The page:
Click here if you are having trouble logging into the forums
Please read our Terms
of Service | Signup and
Troubleshooting FAQ | Problems? PM a Red or a Green Gu… uh, User
NGC 381 (H.VIII.64)
Click on image to view larger image
(see all of this user's photos)
||Object Name: NGC 381|
Also Known As: H.VIII.64, Cr 10, Lund 38, OCl 317, C0105+613, [KPR2004b] 14
Object Type: Open Cluster
Right Ascension (2000.0): 01h 08m 19.9S
Declination (2000.0): +61° 35' 02"
Trumpler Type: III 1 m
Distance: 3,000 light years
Discovery: Caroline Herschel, 1783 (4.2" reflector)
NGC Description: Cl, pC
Telescope: Parks Astrolight EQ6 • 6" f/6 Newtonian Reflector
Eyepiece/Magnification: 7.5mm Parks Gold Series Plössl • 120x • 26' FoV
Date/Time: 16 November 2009 • 04:45-05:15 UT
Observing Location: Oakzanita Springs, San Diego Co., CA
Transparency: NELM 6.4, TLM 14.2
Seeing: Pickering 7-8
Conditions: Clear, cold, dry, some wind
NGC 381 consists of two roughly concentric circles of faint stars located about 1.6° NNE of Gamma Cassiopeiae. At low magnifications it appears as a condensed knot in the rich field of the Milky Way. The brightest star in the cluster shines feebly at magnitude 11 near the northern edge of the inner ring (the remaining stars – I count about 3 dozen – are 13th magnitude and fainter). This star is also cataloged as the double star Struve I (1st Supplement) 185 (11.2, 12.9; 8.6"; 122°); the companion star is visible at 120x. NGC 381 is superimposed on a faintly glittering veil of unresolved stars particularly in the southeastern half of the cluster. Like NGC 225, Caroline Herschel discovered this cluster (in 1783).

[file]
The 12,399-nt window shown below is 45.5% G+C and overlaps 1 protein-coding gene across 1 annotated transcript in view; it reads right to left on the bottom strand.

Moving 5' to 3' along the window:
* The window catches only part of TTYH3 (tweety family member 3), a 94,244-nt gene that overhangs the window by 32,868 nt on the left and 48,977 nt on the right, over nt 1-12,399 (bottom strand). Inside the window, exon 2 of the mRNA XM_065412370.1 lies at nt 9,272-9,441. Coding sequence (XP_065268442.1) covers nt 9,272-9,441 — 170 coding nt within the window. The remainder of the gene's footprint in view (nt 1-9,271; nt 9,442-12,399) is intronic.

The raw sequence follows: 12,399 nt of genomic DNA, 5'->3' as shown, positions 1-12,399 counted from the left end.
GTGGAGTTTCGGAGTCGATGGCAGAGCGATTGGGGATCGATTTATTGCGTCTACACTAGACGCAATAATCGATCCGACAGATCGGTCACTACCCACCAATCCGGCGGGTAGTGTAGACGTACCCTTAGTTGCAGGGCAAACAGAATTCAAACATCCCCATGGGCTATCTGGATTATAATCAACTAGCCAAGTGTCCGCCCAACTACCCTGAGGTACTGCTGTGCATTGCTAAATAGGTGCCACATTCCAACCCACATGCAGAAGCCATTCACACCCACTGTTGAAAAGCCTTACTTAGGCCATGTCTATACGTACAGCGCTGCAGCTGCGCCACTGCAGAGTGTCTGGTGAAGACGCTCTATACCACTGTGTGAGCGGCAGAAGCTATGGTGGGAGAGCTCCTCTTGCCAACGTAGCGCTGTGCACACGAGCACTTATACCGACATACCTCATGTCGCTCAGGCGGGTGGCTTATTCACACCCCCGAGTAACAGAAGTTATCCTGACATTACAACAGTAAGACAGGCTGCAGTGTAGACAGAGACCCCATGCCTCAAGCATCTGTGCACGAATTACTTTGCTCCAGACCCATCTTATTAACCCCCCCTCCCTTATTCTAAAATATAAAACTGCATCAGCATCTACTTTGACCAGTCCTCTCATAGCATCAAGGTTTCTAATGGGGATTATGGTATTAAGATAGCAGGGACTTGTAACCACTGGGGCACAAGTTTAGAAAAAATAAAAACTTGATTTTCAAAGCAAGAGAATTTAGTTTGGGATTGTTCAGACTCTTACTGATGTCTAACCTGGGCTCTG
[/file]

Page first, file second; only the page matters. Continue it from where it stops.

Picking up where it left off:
The brightest field star is 8th magnitude HD 6755 near the eastern edge of the high magnification field. Eight minutes of arc to the southeast is a 10th magnitude bluish star that forms a triangle with NGC 381 and HD 6755. This is the Algol-type eclipsing binary OX Cassiopeiae, which has a period of about 2˝ days and varies from magnitude 9.9-10.35. Several studies have been done (with conflicting results) to determine whether OX is a member of NGC 381. The most recent results point to similar distances for both cluster and variable.
Powered by: PhotoPost PHP 3.3.1
Copyright 2002 All Enthusiast, Inc.